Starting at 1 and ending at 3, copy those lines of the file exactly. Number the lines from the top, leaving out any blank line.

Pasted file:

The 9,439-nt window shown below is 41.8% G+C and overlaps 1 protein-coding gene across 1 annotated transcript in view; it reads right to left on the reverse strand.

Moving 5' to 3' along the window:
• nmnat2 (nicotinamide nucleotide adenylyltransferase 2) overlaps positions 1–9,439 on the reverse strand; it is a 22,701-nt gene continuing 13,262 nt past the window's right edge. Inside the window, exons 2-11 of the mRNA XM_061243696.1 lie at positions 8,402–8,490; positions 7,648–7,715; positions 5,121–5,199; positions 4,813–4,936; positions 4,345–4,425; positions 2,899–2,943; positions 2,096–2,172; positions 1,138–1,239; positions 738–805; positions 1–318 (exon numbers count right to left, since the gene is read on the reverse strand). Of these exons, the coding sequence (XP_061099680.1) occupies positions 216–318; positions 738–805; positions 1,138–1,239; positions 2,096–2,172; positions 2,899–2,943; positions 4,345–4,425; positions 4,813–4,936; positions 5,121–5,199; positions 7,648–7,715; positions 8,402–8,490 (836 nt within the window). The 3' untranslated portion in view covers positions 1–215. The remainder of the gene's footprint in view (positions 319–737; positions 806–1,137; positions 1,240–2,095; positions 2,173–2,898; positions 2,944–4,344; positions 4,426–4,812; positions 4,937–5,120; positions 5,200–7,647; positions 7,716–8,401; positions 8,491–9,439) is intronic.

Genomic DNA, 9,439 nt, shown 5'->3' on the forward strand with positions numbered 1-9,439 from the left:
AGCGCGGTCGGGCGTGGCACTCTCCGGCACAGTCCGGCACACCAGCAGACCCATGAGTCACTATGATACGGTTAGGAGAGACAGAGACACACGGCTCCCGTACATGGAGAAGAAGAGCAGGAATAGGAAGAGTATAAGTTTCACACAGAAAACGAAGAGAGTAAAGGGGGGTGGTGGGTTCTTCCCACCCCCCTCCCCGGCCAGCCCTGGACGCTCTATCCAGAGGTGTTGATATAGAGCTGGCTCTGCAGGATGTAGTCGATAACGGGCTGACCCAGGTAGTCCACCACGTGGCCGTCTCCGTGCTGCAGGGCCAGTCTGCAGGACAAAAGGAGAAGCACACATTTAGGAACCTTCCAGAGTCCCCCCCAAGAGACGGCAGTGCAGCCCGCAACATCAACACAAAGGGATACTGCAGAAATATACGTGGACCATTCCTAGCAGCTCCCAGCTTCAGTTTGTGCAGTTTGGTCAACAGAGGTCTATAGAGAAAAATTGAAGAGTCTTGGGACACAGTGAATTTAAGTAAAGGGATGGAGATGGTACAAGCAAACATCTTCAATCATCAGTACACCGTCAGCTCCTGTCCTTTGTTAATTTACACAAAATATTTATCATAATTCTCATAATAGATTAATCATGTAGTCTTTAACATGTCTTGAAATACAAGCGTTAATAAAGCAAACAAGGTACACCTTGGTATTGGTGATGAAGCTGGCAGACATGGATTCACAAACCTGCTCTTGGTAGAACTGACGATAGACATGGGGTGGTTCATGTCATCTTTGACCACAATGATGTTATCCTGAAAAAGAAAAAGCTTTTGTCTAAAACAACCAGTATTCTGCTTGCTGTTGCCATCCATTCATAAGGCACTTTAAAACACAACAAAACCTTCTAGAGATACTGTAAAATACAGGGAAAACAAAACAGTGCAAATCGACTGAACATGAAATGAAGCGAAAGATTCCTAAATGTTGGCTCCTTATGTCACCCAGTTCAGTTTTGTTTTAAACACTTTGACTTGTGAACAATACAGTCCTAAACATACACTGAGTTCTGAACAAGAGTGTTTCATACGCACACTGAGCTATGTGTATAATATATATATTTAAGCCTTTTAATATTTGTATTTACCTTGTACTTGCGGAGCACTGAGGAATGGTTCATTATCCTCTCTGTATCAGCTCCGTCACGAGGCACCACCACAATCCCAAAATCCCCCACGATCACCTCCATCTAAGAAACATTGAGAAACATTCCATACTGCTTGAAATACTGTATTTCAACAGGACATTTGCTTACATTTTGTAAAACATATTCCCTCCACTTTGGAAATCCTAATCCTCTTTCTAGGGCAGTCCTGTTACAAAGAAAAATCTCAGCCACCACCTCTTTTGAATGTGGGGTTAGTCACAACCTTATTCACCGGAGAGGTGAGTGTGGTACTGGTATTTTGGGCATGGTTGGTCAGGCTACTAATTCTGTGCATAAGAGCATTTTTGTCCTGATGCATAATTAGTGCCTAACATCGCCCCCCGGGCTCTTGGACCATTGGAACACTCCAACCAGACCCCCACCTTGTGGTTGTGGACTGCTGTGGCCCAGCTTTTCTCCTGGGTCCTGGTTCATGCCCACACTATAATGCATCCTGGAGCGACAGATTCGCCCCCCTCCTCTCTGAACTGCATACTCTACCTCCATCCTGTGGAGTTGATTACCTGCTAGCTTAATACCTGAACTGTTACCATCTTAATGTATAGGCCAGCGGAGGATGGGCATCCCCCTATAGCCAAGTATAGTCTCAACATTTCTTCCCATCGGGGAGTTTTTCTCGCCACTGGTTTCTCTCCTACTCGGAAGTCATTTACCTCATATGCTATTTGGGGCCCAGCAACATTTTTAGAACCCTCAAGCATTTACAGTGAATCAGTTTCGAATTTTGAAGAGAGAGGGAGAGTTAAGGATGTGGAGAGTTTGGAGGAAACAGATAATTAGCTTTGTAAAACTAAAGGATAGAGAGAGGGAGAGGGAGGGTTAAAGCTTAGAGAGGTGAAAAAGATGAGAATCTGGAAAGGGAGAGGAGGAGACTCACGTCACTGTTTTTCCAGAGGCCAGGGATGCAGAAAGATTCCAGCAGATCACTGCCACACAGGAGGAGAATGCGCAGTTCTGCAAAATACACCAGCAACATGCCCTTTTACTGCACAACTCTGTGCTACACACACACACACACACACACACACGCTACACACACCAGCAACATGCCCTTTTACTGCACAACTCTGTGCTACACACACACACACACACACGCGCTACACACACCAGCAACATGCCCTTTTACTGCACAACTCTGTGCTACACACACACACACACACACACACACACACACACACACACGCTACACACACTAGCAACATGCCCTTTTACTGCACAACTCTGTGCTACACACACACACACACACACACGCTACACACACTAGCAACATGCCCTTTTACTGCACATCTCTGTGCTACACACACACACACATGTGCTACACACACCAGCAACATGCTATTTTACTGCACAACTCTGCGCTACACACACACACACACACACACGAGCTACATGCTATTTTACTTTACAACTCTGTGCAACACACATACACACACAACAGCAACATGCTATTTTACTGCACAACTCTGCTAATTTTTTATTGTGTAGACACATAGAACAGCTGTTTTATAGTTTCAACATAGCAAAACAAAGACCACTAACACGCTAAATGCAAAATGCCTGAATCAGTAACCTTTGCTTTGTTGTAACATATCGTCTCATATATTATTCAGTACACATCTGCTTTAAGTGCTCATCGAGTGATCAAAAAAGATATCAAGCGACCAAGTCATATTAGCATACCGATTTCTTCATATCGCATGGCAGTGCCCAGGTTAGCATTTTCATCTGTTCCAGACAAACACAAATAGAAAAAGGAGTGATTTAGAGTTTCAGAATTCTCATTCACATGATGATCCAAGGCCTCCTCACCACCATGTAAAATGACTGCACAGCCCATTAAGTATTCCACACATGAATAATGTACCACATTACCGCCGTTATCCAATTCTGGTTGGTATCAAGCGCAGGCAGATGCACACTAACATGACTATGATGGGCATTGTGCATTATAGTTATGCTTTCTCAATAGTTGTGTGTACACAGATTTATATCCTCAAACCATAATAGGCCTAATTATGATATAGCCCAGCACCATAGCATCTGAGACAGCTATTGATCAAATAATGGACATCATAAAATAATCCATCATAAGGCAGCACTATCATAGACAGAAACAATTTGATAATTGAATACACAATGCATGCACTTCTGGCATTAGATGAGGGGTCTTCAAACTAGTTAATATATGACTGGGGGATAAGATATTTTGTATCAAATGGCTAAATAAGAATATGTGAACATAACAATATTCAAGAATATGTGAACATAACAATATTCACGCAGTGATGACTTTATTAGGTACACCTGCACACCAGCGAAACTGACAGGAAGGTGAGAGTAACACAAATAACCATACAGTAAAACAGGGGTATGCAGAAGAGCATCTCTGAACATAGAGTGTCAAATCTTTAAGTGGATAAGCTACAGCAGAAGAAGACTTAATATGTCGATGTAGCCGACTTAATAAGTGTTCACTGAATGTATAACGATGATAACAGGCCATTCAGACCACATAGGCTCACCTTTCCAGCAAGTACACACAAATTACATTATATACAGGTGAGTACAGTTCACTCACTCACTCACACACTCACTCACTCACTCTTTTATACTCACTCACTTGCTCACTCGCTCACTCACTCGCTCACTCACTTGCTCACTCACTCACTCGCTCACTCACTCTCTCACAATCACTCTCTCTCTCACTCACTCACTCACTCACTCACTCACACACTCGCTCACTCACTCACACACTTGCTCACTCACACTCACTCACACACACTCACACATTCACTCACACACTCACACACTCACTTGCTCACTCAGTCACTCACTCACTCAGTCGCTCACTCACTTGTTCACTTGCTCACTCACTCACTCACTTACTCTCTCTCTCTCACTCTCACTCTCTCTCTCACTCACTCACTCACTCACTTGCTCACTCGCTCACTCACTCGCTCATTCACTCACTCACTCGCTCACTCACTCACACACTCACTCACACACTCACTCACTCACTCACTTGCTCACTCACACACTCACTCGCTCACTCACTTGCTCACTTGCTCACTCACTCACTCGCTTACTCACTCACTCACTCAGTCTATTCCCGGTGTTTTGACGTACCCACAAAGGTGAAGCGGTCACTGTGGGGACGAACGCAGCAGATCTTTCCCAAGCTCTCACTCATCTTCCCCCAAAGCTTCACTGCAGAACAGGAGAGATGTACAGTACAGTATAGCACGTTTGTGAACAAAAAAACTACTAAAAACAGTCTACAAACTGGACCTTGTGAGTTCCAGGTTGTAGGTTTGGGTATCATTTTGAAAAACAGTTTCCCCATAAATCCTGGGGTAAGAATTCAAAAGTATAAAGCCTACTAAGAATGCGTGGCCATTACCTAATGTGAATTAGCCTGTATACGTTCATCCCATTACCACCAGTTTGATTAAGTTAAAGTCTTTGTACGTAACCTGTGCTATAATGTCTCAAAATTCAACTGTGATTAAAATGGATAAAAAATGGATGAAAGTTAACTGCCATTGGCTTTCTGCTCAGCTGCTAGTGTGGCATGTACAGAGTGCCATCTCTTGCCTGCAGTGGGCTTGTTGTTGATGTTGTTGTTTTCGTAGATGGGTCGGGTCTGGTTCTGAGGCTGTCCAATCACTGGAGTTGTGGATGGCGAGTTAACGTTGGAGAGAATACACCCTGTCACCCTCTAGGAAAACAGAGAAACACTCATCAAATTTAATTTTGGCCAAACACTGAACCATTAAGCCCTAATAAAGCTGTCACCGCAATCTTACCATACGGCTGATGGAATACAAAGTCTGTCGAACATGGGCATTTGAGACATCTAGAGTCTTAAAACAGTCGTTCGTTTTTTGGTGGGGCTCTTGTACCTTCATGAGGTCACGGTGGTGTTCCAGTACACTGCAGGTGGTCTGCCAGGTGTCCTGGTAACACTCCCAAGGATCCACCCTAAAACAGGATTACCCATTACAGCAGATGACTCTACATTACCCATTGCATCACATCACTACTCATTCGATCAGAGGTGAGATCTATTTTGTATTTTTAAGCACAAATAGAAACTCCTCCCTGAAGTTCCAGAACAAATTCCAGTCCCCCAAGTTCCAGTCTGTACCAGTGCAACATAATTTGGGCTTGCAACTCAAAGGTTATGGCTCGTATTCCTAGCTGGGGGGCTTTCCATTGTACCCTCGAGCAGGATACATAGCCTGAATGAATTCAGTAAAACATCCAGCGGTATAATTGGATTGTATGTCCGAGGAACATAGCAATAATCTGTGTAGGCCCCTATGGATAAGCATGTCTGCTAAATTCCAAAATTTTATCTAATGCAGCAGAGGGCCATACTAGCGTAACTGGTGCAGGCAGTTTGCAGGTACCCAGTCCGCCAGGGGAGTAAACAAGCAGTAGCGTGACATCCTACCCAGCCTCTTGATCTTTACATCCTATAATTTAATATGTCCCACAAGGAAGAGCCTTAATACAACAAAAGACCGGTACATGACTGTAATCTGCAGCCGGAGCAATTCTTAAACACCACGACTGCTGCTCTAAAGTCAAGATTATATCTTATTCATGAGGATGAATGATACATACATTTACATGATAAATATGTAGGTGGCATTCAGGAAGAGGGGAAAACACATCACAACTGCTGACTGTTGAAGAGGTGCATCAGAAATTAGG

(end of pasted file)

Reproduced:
The 9,439-nt window shown below is 41.8% G+C and overlaps 1 protein-coding gene across 1 annotated transcript in view; it reads right to left on the reverse strand.

Moving 5' to 3' along the window:
• nmnat2 (nicotinamide nucleotide adenylyltransferase 2) overlaps positions 1–9,439 on the reverse strand; it is a 22,701-nt gene continuing 13,262 nt past the window's right edge. Inside the window, exons 2-11 of the mRNA XM_061243696.1 lie at positions 8,402–8,490; positions 7,648–7,715; positions 5,121–5,199; positions 4,813–4,936; positions 4,345–4,425; positions 2,899–2,943; positions 2,096–2,172; positions 1,138–1,239; positions 738–805; positions 1–318 (exon numbers count right to left, since the gene is read on the reverse strand). Of these exons, the coding sequence (XP_061099680.1) occupies positions 216–318; positions 738–805; positions 1,138–1,239; positions 2,096–2,172; positions 2,899–2,943; positions 4,345–4,425; positions 4,813–4,936; positions 5,121–5,199; positions 7,648–7,715; positions 8,402–8,490 (836 nt within the window). The 3' untranslated portion in view covers positions 1–215. The remainder of the gene's footprint in view (positions 319–737; positions 806–1,137; positions 1,240–2,095; positions 2,173–2,898; positions 2,944–4,344; positions 4,426–4,812; positions 4,937–5,120; positions 5,200–7,647; positions 7,716–8,401; positions 8,491–9,439) is intronic.